Cinema: The New Pictures, Jul. 16, 1951

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Strangers on a Train (Warner), Alfred Hitchcock's latest thriller, winds up with a scene in which a merry-go-round goes wild, spins like a pin wheel, and crashes in a gaudy blaze of explosions that no earthly carrousel could touch off. The movie itself is the same way: implausible but intriguing and great fun to ride.

Based on Patricia Highsmith's 1950 novel, the picture begins with a chance encounter on a Washington-to-New York train between, a tennis player (Farley Granger) and a wealthy, gabby ne'er-do-well (Robert Walker) with a touch of homicidal mania. Granger, in love with Socialite Ruth Roman, wants to rid himself of a faithless wife who is balking at a divorce; Walker would like nothing better than to see his own father dead. Aglow with enthusiasm, Walker proposes that they both commit murder, obliging each other with a friendly swap of victims so that the crimes can be motive-free models of perfection.

Director Hitchcock toys with this plot as lovingly as the crack-brained murderer, plays it for wry irony and unexpected humor as well as suspense. But he seems less interested in making his audiences believe in the story's outrageously rigged situations than in teasing, tricking and dazzling them with the masterful touch of a talented cinematic showoff. In a familiar shot of tennis spectators pivoting their heads to & fro, he plants the conspicuously immobile head of the murderer, staring at the hero. He intercuts a Forest Hills tennis match, which Granger desperately tries to win in time to intercept the villain, with a scene over a sewer grating miles away, where the murderer is straining to recover a vital piece of evidence.

As usual, Hitchcock threatens constantly to steal the show from his own cast, but this time he must share it with Actor Walker, who makes the psychopathic strangler both sinister and perversely amusing, and two unfamiliar (and hence doubly effective) supporting players: Laura Elliott, as Walker's hateful, empty-headed victim, and Marion Lome, in the role of his mother, a slightly potty matron who dotes on her son and innocently manicures his nails when he wants his hands properly groomed for their homicidal task.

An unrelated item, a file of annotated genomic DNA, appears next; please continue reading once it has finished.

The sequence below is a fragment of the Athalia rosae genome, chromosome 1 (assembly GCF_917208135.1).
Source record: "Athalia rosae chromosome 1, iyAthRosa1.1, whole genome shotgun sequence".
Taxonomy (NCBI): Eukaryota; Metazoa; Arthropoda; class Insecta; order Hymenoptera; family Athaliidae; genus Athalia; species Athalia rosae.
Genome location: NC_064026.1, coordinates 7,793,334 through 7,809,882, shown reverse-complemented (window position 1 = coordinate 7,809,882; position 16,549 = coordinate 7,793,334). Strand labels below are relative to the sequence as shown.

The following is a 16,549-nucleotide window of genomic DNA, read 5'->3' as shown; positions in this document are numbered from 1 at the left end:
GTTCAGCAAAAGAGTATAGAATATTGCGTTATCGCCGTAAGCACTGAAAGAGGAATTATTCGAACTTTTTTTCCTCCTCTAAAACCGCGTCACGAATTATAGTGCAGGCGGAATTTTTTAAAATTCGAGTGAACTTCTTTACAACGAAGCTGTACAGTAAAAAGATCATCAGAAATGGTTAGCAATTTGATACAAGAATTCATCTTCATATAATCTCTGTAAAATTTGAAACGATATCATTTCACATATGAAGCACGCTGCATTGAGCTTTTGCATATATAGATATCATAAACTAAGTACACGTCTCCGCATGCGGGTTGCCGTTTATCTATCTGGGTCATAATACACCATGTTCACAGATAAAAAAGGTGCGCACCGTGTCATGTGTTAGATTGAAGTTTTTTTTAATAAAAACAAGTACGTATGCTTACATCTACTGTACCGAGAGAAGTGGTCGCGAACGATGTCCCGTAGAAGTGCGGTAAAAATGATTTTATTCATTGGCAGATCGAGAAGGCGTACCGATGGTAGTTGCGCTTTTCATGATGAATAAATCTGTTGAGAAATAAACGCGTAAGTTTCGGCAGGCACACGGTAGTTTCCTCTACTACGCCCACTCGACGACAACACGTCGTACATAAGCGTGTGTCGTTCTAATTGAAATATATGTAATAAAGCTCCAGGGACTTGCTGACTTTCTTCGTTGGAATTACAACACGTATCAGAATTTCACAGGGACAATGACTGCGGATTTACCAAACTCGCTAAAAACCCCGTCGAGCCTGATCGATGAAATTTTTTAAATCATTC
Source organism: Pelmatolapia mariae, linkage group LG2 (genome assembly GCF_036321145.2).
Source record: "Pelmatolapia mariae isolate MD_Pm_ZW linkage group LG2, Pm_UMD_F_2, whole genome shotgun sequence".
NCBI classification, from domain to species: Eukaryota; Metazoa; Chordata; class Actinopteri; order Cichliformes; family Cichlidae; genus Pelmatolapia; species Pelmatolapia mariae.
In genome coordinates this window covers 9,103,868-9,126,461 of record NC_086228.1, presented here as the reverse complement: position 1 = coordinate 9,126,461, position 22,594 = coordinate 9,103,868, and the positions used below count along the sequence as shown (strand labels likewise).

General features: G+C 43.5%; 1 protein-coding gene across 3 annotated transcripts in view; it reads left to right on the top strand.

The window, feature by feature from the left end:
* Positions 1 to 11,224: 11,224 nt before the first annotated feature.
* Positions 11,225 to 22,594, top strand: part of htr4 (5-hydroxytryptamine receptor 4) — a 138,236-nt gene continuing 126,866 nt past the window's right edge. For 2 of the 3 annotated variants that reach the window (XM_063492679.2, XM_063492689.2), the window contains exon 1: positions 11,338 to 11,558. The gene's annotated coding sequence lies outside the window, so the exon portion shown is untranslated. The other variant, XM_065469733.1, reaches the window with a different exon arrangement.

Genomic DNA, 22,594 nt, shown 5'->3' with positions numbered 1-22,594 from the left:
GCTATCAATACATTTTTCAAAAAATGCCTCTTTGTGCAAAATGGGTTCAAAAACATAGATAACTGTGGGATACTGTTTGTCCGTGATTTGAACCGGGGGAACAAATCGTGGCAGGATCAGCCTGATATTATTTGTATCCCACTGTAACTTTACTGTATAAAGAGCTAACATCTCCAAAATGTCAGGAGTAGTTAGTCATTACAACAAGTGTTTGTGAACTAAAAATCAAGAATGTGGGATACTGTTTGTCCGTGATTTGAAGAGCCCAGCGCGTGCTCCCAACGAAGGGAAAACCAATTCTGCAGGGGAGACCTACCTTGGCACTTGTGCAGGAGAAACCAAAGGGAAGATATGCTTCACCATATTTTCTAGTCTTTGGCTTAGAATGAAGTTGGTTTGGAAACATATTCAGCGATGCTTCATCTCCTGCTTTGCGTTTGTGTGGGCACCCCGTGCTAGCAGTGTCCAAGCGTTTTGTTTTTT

Kind Lady (MGM) presents Broadway's Maurice (Hamlet, Man and Superman) Evans in a new cinemadaptation of an old Broadway melodrama. Always at home in a revival, Actor Evans gives a performance as technically polished as the movie's production, and Co-Star Ethel Barrymore keeps right up with him. But the thriller's chills are slow in coming, only moderately chilling when they arrive.

Actress Barrymore plays the wealthy, aging owner of a house full of art treasures in genteel, turn-of-the-century London. As a down-at-heel artist who stops one day to admire the original Cellini knocker on the door, Evans wins her confidence with a display of breeding, paintings and poverty. He finds a pretext to move himself, his sickly wife (Betsy Blair) and baby into the house. Then he brings in a couple of confederates as a butler (Keenan Wynn) and maid (Angela Lansbury), imprisons the old lady in her room and takes possession. While looting the house of its El Grecos, Rembrandts and Chippendales, he coolly blocks his prisoner's attempts to get help, sets about driving her out of her mind, finally schemes to kill her.

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